As I (and Bennett) have said, we need to get mental health right and we need to receive the right information from the right people. There will always be controversies and I suspect that it will be some time before we manage to reconcile the medical model of mental health (with its emphasis on neurochemical and genetic explanations) with more nurture related and environmental theories. Teachers aren’t mental health professionals and the danger is that those most in need of help get lost in the moral panic.

References and Further Reading:

Haslam, N. (2016). Concept creep: psychology’s expanding concepts of harm and pathology. Psychological Inquiry. 27 (1). p.pp. 1–17.

How Americans Became So Sensitive to Harm, The Atlantic.

Self-esteem and Academic Achievement

If sources are to be trusted, there is a mental health crisis in our schools at present. I’m not sure of how accurate these claims are or if we are indeed witnessing the ‘emotionalisation’ of education. Nick Haslam, a psychologist at the University of Melbourne does suggest that psychological concepts are being expanded so that they encompass broader areas; certain behaviours are becoming ‘pathologised’: Fear of maths becomes ‘math anxiety’ and fear of taking tests becomes ‘test anxiety’, while the NUS has banned clapping in an attempt to prevent trauma (clapping anxiety?). Of course, such anxieties are real to the individual and can be reduced through support, but whether such ‘concept creep’ is desirable is yet to be seen.

There also exists the misguided notion that raising self-esteem in young people can somehow protect them from further psychological distress and raise academic attainment. But high self-esteem can have a dark side. Roy Baumeister found that the most aggressive people tend towards high levels of self-esteem, suggesting that violence becomes more likely when other people and situations contradict a persons highly favourable view of themselves. Very high levels of self-esteem might also lead to arrogance and fragile self-concept. This results in such individuals being easily threatened and more likely to use violence in order to protect their fragile and inflated sense of self-worth. People high in self-esteem often have a mistaken impression of themselves and are more likely to claim to be more likeable and attractive, to have better relationships and to make better impressions on people than those with low self-esteem. Objective measures however, appear to cast doubt on these beliefs, leading Baumeister to conclude that ‘narcissists can be charming as first, but tend to alienate others eventually’.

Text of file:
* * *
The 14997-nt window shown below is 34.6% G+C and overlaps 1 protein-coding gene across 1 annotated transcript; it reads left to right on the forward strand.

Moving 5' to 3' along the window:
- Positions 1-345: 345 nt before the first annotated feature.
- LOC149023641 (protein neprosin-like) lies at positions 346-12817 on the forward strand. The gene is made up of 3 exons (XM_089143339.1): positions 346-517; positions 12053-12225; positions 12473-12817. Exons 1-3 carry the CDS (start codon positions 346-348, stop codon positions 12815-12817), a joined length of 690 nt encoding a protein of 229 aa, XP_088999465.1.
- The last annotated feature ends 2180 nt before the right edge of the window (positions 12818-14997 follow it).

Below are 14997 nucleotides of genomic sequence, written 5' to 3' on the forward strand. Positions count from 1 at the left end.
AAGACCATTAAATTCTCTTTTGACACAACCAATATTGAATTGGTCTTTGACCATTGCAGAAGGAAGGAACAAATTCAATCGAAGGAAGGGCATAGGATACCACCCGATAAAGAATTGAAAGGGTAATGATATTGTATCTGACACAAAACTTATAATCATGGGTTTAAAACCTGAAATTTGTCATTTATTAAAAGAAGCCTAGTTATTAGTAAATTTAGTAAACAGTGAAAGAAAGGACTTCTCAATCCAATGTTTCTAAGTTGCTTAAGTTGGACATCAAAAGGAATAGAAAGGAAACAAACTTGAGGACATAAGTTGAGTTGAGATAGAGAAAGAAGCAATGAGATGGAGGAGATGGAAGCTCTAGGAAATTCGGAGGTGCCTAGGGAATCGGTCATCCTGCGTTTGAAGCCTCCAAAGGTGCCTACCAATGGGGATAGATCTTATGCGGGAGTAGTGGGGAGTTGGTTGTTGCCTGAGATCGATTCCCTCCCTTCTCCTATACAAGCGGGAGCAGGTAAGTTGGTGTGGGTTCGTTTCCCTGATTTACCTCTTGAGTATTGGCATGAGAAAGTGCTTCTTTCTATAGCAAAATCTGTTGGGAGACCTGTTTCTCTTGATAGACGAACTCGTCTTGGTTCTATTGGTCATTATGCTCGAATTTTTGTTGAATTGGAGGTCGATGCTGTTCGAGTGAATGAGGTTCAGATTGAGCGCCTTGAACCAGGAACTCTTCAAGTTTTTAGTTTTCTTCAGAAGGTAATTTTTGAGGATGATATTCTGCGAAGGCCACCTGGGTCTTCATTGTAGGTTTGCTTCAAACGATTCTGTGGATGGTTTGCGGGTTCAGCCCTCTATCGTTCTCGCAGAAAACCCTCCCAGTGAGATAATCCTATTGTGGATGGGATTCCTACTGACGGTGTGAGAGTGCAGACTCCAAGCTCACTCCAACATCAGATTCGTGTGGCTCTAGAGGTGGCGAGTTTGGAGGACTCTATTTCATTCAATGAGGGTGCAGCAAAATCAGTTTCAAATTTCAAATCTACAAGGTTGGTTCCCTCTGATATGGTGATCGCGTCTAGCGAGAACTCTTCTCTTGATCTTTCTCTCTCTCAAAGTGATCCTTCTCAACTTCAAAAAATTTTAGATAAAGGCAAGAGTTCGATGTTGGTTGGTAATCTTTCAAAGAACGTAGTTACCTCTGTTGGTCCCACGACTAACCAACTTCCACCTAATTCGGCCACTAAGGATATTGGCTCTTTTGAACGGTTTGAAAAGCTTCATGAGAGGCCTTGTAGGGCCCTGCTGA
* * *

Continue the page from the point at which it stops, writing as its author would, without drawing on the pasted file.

There are certainly benefits to having high levels of self-esteem. Self-esteem is strongly correlated with happiness, although without a clearly established causation. What this means is that there is no way to confirm that the high levels of self-esteem cause people to be happier. It could be that happy people develop higher levels of self-esteem or that other factors indirectly lead to higher levels of happiness. It is clear, however, that low self-esteem is related to depression and stress, but the direction remains unclear. High levels of self-esteem have also been shown to foster experimentation among children, leading to an increase in risky behaviours such as smoking, drinking, drug taking and underage sex. However, high self-esteem does reduce the risk of bulimia in females.

Self-esteem doesn’t impact academic performance.